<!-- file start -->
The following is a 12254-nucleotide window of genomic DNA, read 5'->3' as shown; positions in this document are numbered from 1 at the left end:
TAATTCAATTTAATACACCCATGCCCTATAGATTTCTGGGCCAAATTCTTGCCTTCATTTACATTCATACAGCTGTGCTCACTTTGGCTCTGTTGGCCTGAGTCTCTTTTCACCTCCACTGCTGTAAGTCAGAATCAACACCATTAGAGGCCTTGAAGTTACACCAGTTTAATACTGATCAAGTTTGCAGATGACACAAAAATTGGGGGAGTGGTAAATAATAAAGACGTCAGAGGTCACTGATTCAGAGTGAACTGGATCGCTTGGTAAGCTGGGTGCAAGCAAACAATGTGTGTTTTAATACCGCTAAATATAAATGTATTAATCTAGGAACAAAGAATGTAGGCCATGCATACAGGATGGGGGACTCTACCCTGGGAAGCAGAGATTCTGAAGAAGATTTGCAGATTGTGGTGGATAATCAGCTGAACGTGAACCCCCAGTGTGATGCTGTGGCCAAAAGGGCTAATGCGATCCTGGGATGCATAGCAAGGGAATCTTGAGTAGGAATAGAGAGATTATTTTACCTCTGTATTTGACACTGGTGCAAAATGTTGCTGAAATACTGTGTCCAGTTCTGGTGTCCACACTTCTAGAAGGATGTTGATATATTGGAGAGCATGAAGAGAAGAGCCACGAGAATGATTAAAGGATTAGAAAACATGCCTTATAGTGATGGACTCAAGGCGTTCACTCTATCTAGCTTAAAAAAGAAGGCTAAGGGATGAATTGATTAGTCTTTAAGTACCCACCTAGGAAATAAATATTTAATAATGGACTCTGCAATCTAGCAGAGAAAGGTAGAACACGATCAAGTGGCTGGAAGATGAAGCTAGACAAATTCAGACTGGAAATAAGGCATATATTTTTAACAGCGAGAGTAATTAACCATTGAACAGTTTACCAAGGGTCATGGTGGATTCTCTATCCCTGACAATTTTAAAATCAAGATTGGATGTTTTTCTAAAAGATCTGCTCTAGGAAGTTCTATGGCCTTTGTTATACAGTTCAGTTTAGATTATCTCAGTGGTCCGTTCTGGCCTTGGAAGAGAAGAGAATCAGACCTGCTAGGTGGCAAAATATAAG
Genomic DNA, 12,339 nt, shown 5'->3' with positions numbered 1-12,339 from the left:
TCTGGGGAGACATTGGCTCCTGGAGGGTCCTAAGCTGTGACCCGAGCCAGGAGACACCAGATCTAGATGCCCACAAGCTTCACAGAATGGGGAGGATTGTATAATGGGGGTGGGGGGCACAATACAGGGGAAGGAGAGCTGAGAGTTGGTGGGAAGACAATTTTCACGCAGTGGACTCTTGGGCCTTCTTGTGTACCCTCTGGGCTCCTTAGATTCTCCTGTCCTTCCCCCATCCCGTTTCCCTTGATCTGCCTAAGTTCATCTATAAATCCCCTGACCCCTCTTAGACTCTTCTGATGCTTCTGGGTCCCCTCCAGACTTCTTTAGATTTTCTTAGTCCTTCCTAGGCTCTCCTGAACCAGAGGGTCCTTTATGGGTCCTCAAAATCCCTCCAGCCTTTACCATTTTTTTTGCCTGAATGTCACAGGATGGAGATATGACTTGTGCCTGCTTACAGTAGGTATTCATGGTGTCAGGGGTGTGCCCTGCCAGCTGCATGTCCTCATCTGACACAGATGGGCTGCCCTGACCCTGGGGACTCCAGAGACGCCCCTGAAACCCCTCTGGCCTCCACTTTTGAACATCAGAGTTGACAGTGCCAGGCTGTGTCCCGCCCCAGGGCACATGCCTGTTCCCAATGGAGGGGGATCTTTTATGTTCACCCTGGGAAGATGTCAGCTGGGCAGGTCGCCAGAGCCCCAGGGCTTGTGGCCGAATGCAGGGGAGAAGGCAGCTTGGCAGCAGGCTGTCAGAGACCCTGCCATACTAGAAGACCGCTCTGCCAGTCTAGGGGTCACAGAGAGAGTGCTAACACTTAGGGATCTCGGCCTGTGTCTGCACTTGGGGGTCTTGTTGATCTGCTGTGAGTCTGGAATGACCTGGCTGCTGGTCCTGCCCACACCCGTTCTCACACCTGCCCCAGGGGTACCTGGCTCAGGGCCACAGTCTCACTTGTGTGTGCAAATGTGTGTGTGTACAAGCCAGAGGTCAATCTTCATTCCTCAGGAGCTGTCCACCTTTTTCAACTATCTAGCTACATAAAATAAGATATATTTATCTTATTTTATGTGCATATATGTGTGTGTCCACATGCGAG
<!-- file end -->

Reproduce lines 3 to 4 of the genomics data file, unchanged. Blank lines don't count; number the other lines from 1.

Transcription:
Genomic DNA, 12,339 nt, shown 5'->3' with positions numbered 1-12,339 from the left:
TCTGGGGAGACATTGGCTCCTGGAGGGTCCTAAGCTGTGACCCGAGCCAGGAGACACCAGATCTAGATGCCCACAAGCTTCACAGAATGGGGAGGATTGTATAATGGGGGTGGGGGGCACAATACAGGGGAAGGAGAGCTGAGAGTTGGTGGGAAGACAATTTTCACGCAGTGGACTCTTGGGCCTTCTTGTGTACCCTCTGGGCTCCTTAGATTCTCCTGTCCTTCCCCCATCCCGTTTCCCTTGATCTGCCTAAGTTCATCTATAAATCCCCTGACCCCTCTTAGACTCTTCTGATGCTTCTGGGTCCCCTCCAGACTTCTTTAGATTTTCTTAGTCCTTCCTAGGCTCTCCTGAACCAGAGGGTCCTTTATGGGTCCTCAAAATCCCTCCAGCCTTTACCATTTTTTTTGCCTGAATGTCACAGGATGGAGATATGACTTGTGCCTGCTTACAGTAGGTATTCATGGTGTCAGGGGTGTGCCCTGCCAGCTGCATGTCCTCATCTGACACAGATGGGCTGCCCTGACCCTGGGGACTCCAGAGACGCCCCTGAAACCCCTCTGGCCTCCACTTTTGAACATCAGAGTTGACAGTGCCAGGCTGTGTCCCGCCCCAGGGCACATGCCTGTTCCCAATGGAGGGGGATCTTTTATGTTCACCCTGGGAAGATGTCAGCTGGGCAGGTCGCCAGAGCCCCAGGGCTTGTGGCCGAATGCAGGGGAGAAGGCAGCTTGGCAGCAGGCTGTCAGAGACCCTGCCATACTAGAAGACCGCTCTGCCAGTCTAGGGGTCACAGAGAGAGTGCTAACACTTAGGGATCTCGGCCTGTGTCTGCACTTGGGGGTCTTGTTGATCTGCTGTGAGTCTGGAATGACCTGGCTGCTGGTCCTGCCCACACCCGTTCTCACACCTGCCCCAGGGGTACCTGGCTCAGGGCCACAGTCTCACTTGTGTGTGCAAATGTGTGTGTGTACAAGCCAGAGGTCAATCTTCATTCCTCAGGAGCTGTCCACCTTTTTCAACTATCTAGCTACATAAAATAAGATATATTTATCTTATTTTATGTGCATATATGTGTGTGTCCACATGCGAG